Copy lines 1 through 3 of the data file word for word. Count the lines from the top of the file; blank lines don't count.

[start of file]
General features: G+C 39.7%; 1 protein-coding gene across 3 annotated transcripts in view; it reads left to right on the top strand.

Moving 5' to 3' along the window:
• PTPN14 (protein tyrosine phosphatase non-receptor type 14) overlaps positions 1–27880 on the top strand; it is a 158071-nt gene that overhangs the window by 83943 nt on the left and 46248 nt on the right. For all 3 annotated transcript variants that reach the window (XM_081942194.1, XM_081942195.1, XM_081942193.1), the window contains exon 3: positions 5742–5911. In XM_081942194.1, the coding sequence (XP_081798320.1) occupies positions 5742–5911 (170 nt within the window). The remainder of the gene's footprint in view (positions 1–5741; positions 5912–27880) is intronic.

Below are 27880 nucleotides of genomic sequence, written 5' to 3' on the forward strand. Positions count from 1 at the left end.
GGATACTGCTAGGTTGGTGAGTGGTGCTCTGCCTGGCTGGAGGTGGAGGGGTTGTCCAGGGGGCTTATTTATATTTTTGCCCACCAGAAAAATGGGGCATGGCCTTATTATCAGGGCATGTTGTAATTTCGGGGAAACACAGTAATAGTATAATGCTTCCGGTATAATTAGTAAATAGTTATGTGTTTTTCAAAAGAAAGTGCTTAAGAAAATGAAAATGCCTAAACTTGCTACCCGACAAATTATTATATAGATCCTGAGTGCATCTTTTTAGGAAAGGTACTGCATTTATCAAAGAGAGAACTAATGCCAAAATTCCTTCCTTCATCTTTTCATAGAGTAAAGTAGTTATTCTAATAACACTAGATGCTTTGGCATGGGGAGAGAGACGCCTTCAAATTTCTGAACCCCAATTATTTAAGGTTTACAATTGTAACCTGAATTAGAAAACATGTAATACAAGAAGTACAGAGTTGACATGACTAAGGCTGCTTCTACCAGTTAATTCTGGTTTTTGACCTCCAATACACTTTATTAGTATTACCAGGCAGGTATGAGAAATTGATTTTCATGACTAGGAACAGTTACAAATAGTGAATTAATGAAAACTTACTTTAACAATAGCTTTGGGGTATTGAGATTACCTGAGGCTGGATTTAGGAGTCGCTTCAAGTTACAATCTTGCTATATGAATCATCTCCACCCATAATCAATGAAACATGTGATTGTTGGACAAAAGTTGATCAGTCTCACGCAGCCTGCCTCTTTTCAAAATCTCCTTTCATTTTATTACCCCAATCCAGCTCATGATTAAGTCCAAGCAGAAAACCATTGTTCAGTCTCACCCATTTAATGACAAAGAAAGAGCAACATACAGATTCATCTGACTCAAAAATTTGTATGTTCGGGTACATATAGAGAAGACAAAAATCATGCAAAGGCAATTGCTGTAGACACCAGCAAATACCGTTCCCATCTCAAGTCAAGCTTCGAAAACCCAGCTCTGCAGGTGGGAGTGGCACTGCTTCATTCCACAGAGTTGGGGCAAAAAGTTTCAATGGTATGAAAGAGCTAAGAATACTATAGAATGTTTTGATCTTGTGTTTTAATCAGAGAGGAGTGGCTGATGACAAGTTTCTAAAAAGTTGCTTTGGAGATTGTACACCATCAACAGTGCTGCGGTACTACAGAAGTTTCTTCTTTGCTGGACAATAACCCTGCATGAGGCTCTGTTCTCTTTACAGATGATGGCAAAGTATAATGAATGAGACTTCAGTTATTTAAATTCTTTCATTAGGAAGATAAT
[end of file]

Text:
General features: G+C 39.7%; 1 protein-coding gene across 3 annotated transcripts in view; it reads left to right on the top strand.

Moving 5' to 3' along the window:
• PTPN14 (protein tyrosine phosphatase non-receptor type 14) overlaps positions 1–27880 on the top strand; it is a 158071-nt gene that overhangs the window by 83943 nt on the left and 46248 nt on the right. For all 3 annotated transcript variants that reach the window (XM_081942194.1, XM_081942195.1, XM_081942193.1), the window contains exon 3: positions 5742–5911. In XM_081942194.1, the coding sequence (XP_081798320.1) occupies positions 5742–5911 (170 nt within the window). The remainder of the gene's footprint in view (positions 1–5741; positions 5912–27880) is intronic.